In the single dose, placebo-controlled study involving 142 patients with spasticity due to multiple sclerosis (Study 1) [see Clinical Studies], the patients were specifically asked if they had experienced any of the four most common adverse reactions: dry mouth, somnolence (drowsiness), asthenia (weakness, fatigue and/or tiredness) and dizziness. In addition, hypotension and bradycardia were observed. The occurrence of these reactions is summarized in Table 2. Other events were, in general, reported at a rate of 2% or less.
Table 2: Single Dose, Placebo-Controlled Study—Common
Adverse Reactions Reported
N = 48
|Zanaflex Tablet, 8mg,
N = 45
N = 49
|*(weakness, fatigue, and/or tiredness)|
The following adverse reactions have been identified during post approval use of Zanaflex. Because these reactions are reported voluntarily from a population of uncertain size, it is not always possible to reliably estimate their frequency or establish a causal relationship to drug exposure.
Certain events, such as somnolence, dry mouth, hypotension, decreased blood pressure, bradycardia, dizziness, weakness or asthenia, muscle spasms, hallucinations, fatigue, liver function test abnormality and hepatotoxicity, have been observed in post marketing and clinical trials and are discussed in previous sections of this document.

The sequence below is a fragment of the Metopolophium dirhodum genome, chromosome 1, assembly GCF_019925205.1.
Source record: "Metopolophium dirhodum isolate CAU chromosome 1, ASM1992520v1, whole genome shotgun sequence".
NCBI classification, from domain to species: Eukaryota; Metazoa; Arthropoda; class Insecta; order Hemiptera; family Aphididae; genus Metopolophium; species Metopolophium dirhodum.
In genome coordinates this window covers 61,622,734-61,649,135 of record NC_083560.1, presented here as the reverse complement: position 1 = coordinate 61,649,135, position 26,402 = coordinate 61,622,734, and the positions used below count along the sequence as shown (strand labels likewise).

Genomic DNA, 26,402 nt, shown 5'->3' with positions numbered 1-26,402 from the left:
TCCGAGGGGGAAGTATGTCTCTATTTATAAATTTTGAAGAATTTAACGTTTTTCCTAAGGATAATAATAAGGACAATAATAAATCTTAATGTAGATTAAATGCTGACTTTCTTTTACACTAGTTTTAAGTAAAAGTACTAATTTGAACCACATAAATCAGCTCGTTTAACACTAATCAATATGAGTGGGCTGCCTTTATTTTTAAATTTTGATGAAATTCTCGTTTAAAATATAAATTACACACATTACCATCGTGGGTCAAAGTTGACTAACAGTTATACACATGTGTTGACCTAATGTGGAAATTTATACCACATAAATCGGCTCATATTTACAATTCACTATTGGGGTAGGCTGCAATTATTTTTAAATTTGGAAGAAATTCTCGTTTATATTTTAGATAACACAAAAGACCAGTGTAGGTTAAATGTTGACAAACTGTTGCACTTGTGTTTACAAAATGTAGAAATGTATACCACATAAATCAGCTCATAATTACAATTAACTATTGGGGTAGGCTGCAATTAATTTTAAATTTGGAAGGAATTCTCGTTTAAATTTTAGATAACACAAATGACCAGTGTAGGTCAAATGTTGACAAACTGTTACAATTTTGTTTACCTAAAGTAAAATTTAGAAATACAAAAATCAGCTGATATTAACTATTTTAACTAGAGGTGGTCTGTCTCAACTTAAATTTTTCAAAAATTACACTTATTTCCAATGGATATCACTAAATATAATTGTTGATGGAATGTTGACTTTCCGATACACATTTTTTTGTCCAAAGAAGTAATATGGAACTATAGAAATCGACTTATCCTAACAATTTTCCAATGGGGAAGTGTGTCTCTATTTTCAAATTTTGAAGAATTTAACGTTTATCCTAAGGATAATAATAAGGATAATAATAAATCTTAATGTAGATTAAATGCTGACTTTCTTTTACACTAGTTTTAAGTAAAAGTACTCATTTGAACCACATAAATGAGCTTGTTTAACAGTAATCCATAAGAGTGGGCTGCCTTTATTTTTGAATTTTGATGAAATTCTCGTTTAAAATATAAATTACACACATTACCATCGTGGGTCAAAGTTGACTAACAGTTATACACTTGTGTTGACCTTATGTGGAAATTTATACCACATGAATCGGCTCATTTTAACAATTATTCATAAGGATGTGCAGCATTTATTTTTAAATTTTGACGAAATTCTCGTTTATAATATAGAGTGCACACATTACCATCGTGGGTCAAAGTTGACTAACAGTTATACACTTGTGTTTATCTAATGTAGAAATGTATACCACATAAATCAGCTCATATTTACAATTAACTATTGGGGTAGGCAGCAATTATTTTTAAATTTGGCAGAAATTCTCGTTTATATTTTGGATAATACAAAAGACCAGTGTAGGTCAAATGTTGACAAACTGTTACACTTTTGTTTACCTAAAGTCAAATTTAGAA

The following adverse reactions have been identified as occurring in the post marketing experience of Zanaflex. Based on the information provided regarding these reactions, a causal relationship with Zanaflex cannot be entirely excluded. The events are listed in order of decreasing clinical significance; severity in the post marketing setting is not reported.
- Stevens Johnson Syndrome
- Anaphylactic Reaction
- Exfoliative Dermatitis
- Ventricular Tachycardia
Read the Zanaflex (tizanidine) Side Effects Center for a complete guide to possible side effects
Concomitant use of fluvoxamine and Zanaflex is contraindicated. Changes in pharmacokinetics of tizanidine when administered with fluvoxamine resulted in significantly decreased blood pressure, increased drowsiness, and increased psychomotor impairment. [see CONTRAINDICATIONS and CLINICAL PHARMACOLOGY]
Concomitant use of ciprofoxacin and Zanaflex is contraindicated. Changes in pharmacokinetics of tizanidine when administered with ciprofloxacin resulted in significantly decreased blood pressure, increased drowsiness, and increased psychomotor impairment [See CONTRAINDICATIONS and CLINICAL PHARMACOLOGY]
CYP1A2 Inhibitors other than Fluvoxamine and Ciprofloxacin